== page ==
The bluebonnets are back, and they arrived early this year.
Before the first official day of spring, Texas bluebonnets and wildflowers began making their annual debut, painting winter’s muted landscape with a rainbow of color, perfuming the air with the season’s signature scents and blanketing roadsides in brilliant bursts of blue.
With wildflower season on the brink of bursting into full bloom, now is the time to buckle up and embark on a floral-fringed road trip. If you’re wondering where to find Texas bluebonnets and wildflowers this year, Austin Travels has 10 suggestions for soaking in the sights of spring.
- Wander through wildflowers at Lady Bird Johnson Wildflower Center
Lady Bird Johnson Wildflower Center, home to nearly 900 species of native Texas plants including hundreds of species of wildflowers, is one of the best, most enjoyable and safest bets for becoming beguiled by spring blooms. Wildflower Center experts are expecting an especially lush and lovely season for bluebonnets and other wildflowers this year.
“I think it’s going to be an above average wildflower season,” says Andrea DeLong-Amaya, the Lady Bird Johnson Wildflower Center’s director of horticulture.
Unlike last year, when cooler weather delayed the blooms a bit, this year’s wildflowers are getting a head start due to the warmer-than-average weather, says DeLong-Amaya.
“It’s been a little bit warmer than average, so the bluebonnets are getting started a couple of weeks earlier than normal,” she says. “We had good rains paced out throughout the fall and winter months, which kept the plants going in the spring. Blooms are linked to the temperatures, so between these sunny and warmer weather days, it has pushed them to go into bloom earlier.”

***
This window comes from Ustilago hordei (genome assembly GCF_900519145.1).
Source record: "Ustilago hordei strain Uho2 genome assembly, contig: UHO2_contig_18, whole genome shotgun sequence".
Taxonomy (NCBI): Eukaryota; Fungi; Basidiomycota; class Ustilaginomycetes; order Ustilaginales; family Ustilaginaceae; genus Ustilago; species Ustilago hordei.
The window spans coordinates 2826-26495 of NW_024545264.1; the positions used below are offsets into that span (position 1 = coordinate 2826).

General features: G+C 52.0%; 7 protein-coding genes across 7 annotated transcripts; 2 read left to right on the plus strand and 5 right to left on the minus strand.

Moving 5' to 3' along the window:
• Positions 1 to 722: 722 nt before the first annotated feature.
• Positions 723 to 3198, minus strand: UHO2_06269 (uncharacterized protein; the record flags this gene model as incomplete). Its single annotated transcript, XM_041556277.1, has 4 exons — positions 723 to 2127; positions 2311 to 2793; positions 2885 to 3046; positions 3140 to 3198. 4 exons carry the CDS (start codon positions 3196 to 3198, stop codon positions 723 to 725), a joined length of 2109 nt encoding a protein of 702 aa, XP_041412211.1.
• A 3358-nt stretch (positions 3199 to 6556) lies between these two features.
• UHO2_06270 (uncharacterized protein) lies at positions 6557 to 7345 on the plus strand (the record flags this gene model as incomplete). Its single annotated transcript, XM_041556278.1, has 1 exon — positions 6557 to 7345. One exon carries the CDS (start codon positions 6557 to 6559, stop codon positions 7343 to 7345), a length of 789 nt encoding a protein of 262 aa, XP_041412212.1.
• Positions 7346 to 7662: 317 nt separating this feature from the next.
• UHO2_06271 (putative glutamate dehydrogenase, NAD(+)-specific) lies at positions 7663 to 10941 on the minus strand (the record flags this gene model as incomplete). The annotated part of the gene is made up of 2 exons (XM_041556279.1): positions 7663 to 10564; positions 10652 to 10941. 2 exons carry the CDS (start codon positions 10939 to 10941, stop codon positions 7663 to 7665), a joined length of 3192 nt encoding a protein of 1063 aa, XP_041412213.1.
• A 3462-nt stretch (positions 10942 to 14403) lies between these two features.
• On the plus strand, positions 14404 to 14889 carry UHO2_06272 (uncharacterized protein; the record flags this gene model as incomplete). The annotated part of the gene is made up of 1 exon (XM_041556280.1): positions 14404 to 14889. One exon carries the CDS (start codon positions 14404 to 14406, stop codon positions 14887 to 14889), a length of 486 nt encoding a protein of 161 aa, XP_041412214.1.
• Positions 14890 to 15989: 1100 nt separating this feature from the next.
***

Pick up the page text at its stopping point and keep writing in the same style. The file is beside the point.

In addition to highly anticipated showstoppers like Texas bluebonnets, Indian paintbrush and pink evening primrose, the Wildflower Center has a whole slew of diverse wildflowers on view. When wandering through the Wildflower Center, be on the lookout for species typically found on the sidelines such as antelope horns milkweed, dewberry, irises, golden groundsel, windflowers, goldeneye phlox, spiderworts, prairie fleabane, baby blue-eyes, agarita, salvias, purple coneflowers and more. Flowering trees like mountain laurels, Mexican plums, redbuds, and red buckeye are also blooming right now.
Even the drought much of Texas experienced last summer actually proved beneficial for the blooms because it reduced wildflower competitors like grasses, making space for the spring blooming plants, says DeLong-Amaya. But don’t delay your wildflower watching plans this spring –– early blooms mean an earlier peak.
“Since bluebonnets are already starting, they will probably be peaking the second half of March when it’s typically not until early April in Central Texas,” says DeLong-Amaya.
Find wildflower facts, recommended drives and bloom updates at Texas Wildflower Center, and participate in this year’s wildflower watch on Instagram @texaswildflowerwatch by tagging your photos #TxWildflowers2023.
- Trek to a Texas State Park for bluebonnets